We looked back and saw a shape on the road in the far distance, because sound travels very far when it it not quite yet day. Frankie spun around.


“This way.” She said and started walking towards the source of the noise.

“But why? I asked her, jogging a little to catch up. “Why are we going back?”


“We’re not. But what if they’re looking for us? Two little girls out at this time so far from the last village, what else could we be but runaways? Now when we get in hearing range I want you to argue that we should go back, that you’re tired and your feet are sore, but when he gets closer I’ll do most of the talkin’”


So when the milk cart, for that was what approached, was closer I did just that. Frankie hushed me as the milk cart pulled up beside us.


“What are you two young ones doin’ out so early on the road?” he asked.

“Nothin’!” Frankie answered a little too quickly. The man narrowed his eyes at us and after a moment’s hesitation she gave in.


“We-ell.. Freddy Parkins next door has a cousin what runned away to the big city and he wrote a letter back sayin’ how wonderful it was so we thought we’d a-go and join him but someone—” Her she glared at me “Is gettin’ tired feet already!” I could tell Frankie was exaggerating her accent to make her seem more common and naive than she actually was. I looked down at my shoes remembering all the times she’d laughed at my “posh” accent below stairs. I couldn’t do a passable job on an accent in close quarters so I kept my mouth shut.

“So, runnin’ away was a great idea, was it” The man asked.

“Well…” Frankie screwed up her face.

“If yer caught missin’ at dawn your mistress will have the constable after ye! An’ the furst person they’ll ask is yours truly.”

“Oh, you wouldn’t tell?” Frankie asked. “Only even if we turn back now we’ll be too late, we’ve been walkin’ ages!”

“Git yerselves up on back an’ I’ll give ye a lift back and they’ll be none the wiser an’ we won’t have another word said.” The man said to us.

Chap26-08 Chap26-09

So Frankie and I did as we were told.


It wasn’t the most comfortable ride, on an old cart amongst the milk but at least it was better than walking!


“He delivers the milk.” Frankie whispered to me, letting the noise of the cart mask her voice from the man. “Then the local milkmen will collect it and take it round. The men who deliver the milk always see anyone on the roads just before dawn so they’re often asked about all sorts of runaways. This way he thinks he’s takin’ us home!”


“I’d never have thought of that!” I whispered back.


“Well, don’t congratulate me yet, we’ve only gotten away, we haven’t found a safe place to bide our time yet!”

We arrived at our location just as the sun was rising. Our driver left us at the main street after a promise from us to return to our mistress then he went to offload his milk.


I looked around. The main street was waking up already. People were outside their shops setting out their wares and a few early customers were hurrying about their wares.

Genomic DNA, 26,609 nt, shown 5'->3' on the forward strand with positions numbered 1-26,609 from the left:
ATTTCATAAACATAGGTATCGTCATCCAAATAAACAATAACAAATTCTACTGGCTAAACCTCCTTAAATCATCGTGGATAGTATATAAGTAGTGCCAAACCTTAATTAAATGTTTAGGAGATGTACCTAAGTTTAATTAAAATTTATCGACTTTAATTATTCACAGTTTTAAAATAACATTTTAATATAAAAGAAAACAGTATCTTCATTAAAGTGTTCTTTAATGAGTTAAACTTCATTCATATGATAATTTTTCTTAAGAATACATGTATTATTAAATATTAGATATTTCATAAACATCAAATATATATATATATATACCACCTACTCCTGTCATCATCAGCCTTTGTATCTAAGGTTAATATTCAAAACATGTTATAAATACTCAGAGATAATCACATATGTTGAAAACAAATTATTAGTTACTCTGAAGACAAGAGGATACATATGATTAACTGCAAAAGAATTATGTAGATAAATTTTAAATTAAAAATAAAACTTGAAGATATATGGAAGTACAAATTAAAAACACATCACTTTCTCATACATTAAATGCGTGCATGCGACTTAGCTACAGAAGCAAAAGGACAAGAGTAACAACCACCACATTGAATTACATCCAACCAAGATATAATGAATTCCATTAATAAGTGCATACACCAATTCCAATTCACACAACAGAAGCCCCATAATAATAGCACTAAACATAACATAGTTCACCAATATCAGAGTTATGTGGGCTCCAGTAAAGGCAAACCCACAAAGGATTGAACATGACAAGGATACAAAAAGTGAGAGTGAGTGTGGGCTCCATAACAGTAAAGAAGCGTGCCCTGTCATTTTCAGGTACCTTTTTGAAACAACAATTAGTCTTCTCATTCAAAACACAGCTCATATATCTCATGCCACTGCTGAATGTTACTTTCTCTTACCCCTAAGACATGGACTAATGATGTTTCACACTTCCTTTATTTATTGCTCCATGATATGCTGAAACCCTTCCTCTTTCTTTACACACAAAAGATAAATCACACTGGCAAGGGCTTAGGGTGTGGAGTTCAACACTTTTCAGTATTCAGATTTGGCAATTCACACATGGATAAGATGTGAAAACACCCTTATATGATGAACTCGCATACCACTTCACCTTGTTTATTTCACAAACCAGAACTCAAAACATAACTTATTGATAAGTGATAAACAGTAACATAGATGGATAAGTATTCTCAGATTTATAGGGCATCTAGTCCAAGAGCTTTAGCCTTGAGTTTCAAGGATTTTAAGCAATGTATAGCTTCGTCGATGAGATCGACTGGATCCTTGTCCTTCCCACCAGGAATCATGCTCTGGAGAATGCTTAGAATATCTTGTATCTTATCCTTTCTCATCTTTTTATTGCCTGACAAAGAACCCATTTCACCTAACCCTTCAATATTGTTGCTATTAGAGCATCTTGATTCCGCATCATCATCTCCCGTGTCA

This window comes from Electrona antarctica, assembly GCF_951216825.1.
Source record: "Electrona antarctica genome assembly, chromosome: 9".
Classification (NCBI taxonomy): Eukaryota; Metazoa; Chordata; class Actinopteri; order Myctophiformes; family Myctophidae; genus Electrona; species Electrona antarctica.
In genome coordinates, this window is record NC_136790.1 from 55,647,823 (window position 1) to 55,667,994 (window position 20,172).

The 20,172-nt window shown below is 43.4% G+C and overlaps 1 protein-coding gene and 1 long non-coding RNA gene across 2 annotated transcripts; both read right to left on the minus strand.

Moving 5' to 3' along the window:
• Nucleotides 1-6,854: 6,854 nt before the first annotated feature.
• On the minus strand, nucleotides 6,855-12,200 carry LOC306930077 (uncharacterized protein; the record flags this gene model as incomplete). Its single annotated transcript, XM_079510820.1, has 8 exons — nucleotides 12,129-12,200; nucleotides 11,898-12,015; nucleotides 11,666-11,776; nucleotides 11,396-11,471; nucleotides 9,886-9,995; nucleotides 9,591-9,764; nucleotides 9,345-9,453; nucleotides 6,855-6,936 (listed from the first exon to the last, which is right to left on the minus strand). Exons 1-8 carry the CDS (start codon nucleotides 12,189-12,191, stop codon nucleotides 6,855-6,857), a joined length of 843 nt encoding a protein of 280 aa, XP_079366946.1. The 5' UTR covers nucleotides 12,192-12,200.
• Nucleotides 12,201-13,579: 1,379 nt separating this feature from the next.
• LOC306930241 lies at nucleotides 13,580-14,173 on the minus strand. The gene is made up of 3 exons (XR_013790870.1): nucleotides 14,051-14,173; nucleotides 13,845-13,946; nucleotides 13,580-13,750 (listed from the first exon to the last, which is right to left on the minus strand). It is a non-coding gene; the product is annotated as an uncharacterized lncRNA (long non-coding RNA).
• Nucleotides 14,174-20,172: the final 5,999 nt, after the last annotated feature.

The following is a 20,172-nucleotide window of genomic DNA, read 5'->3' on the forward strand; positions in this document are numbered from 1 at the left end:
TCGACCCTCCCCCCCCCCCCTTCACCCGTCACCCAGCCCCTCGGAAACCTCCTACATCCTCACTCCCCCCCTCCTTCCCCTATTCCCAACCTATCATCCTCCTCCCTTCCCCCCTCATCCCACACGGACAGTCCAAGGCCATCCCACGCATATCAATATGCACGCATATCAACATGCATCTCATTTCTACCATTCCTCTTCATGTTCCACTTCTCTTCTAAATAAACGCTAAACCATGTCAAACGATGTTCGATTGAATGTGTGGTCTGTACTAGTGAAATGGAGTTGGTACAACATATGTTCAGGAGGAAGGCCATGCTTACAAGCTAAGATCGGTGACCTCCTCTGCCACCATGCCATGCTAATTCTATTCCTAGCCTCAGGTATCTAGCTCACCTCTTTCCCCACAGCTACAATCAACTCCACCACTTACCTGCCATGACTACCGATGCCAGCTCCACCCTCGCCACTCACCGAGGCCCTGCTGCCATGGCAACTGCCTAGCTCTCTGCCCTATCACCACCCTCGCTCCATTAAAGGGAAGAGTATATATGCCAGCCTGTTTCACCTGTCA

“Is this a good place to stay?” I asked. “Far enough away but close enough to go back?”

“I think so.” Frankie said.

“Then we need to find a place to stay.” I said. “And then some work… how does one go about finding work?”

Frankie sighed. “No, we can’t find lodgings until we have work. An’ don’t mention it being only temporary . A good lodger is a reliable one, one who makes little fuss, earns an honest and regular wage and will pay it week after week.”

“Well, lets find honest work then. How does one go about it? What do we need to do?”

“Find someone with work that needs doin’. They’ll also want someone who ain’t about to skip town—”

“So don’t go telling them it’s only temporary either?”

“No, we don’t. Even if their work is only for a few days they’d rather that be on their terms so best make them think we’re here to stay a while.”

“What’s the best way to do that?”

“Well, to have an address for a start.”

“But you said—”

“I know what I said! Now lets take a look around, eyes and ears open.”


We walked down the main street, past a servant talking to the butcher past the grocer and the grocer’s boy. Past the two street urchins whose game had been put on pause while they helped a third boy catch a chicken. There was a lady outside the drapers who frowned at us and a man setting out books outside a small, dark store.


“What do ye think yers doin’?” We spun at the cross voice but it wasn’t addressed to us but rather at a young man and woman who’d been enjoying each other’s company just outside the local on the corner.

“Oh, hello Mrs B.” The man said. “Top o’ the mornin’ an’ all tha’”

“Yer jist shut yer blitherin’” She said, pulling the man away from the girl.

“Mornin’ Mrs Beats.”  The young woman said.


“An don’t yer mornin’ me either. Dallyin’ on the street wi’ some boy washed in on the last tide?”

“Oh Mrs B. I’m more than tha’!” The young man protested. “Sides, she’s my sweet girl, Molly ain’t she!”

“It’s not proper!” The old woman scolded. “I run a reputable establishment, I should ‘ave known ye was no a no good gel when I took you in, no better than ye should be if you ask me! I won’t ‘ae people says I tooks in harlots ff the streets. Ye can be findin’ another place to sleep me girly because there won’t be a room in my house fur ye tonight!”

“Who wants to stay in your old boardin’ ‘ouse anyway?” The young woman yelled back. “There’s rats, an’ those that run on four legs as well! There’s room in the pub for me, until Jim finds a place, that is! He’s my young man!”